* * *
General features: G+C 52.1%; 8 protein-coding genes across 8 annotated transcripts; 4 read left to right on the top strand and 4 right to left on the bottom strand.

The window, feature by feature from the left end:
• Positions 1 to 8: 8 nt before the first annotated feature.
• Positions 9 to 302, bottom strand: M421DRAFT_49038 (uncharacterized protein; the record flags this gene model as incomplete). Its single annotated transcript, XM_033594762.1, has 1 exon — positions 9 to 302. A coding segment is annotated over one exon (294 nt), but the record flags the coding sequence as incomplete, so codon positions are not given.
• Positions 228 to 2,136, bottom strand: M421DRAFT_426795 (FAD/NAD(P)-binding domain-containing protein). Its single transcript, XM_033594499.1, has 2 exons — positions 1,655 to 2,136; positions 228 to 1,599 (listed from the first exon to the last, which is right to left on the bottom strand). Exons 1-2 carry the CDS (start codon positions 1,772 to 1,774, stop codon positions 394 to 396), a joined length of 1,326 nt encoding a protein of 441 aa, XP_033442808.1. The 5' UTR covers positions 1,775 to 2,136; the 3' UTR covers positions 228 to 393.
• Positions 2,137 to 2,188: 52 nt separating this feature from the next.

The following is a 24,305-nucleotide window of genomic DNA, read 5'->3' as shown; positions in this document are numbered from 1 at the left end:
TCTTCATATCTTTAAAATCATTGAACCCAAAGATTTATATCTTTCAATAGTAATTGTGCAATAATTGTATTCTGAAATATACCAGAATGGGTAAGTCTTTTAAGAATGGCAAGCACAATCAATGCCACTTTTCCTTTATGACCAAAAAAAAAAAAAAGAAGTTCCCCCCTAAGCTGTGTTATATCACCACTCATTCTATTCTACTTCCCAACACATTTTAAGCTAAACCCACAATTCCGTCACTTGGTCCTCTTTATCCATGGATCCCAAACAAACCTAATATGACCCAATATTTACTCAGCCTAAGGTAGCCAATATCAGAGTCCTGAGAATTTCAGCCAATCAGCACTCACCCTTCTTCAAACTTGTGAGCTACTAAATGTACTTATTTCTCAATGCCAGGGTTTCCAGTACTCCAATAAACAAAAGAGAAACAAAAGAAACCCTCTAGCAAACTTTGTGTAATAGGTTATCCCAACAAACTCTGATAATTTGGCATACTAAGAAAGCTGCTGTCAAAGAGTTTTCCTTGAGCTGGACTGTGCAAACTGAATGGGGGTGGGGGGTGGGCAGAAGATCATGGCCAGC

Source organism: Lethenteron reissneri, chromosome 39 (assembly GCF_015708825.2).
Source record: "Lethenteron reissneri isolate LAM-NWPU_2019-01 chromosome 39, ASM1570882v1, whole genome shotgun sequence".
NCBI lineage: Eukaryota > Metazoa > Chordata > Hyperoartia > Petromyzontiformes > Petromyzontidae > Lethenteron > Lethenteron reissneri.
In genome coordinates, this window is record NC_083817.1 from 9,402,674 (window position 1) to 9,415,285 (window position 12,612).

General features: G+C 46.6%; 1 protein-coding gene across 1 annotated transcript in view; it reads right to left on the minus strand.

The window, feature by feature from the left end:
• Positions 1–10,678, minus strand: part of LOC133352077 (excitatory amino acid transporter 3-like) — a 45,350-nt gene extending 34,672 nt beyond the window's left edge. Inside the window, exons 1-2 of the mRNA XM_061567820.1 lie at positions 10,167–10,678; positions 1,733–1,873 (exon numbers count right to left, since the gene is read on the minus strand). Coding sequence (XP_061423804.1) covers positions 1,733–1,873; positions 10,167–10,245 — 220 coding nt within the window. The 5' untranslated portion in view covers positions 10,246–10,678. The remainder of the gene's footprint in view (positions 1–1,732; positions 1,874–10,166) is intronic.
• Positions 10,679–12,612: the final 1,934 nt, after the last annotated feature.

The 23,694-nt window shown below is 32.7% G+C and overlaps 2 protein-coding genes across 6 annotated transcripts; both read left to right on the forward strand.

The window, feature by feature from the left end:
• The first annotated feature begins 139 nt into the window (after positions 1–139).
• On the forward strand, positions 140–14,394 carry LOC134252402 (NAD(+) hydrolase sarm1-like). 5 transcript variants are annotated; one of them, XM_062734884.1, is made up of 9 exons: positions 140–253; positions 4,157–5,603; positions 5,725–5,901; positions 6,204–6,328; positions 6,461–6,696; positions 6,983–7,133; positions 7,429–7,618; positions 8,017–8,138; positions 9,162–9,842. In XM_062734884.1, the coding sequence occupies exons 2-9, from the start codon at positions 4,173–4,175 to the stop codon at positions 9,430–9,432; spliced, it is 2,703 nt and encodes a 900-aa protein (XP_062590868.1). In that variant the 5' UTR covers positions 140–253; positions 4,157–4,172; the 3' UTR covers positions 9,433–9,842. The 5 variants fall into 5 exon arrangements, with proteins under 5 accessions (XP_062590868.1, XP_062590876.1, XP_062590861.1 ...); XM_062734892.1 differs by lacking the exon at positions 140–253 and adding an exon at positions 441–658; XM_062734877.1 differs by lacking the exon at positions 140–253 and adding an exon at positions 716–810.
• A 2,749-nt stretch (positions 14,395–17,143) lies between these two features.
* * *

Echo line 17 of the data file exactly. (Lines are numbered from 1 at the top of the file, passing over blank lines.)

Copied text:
The 23,694-nt window shown below is 32.7% G+C and overlaps 2 protein-coding genes across 6 annotated transcripts; both read left to right on the forward strand.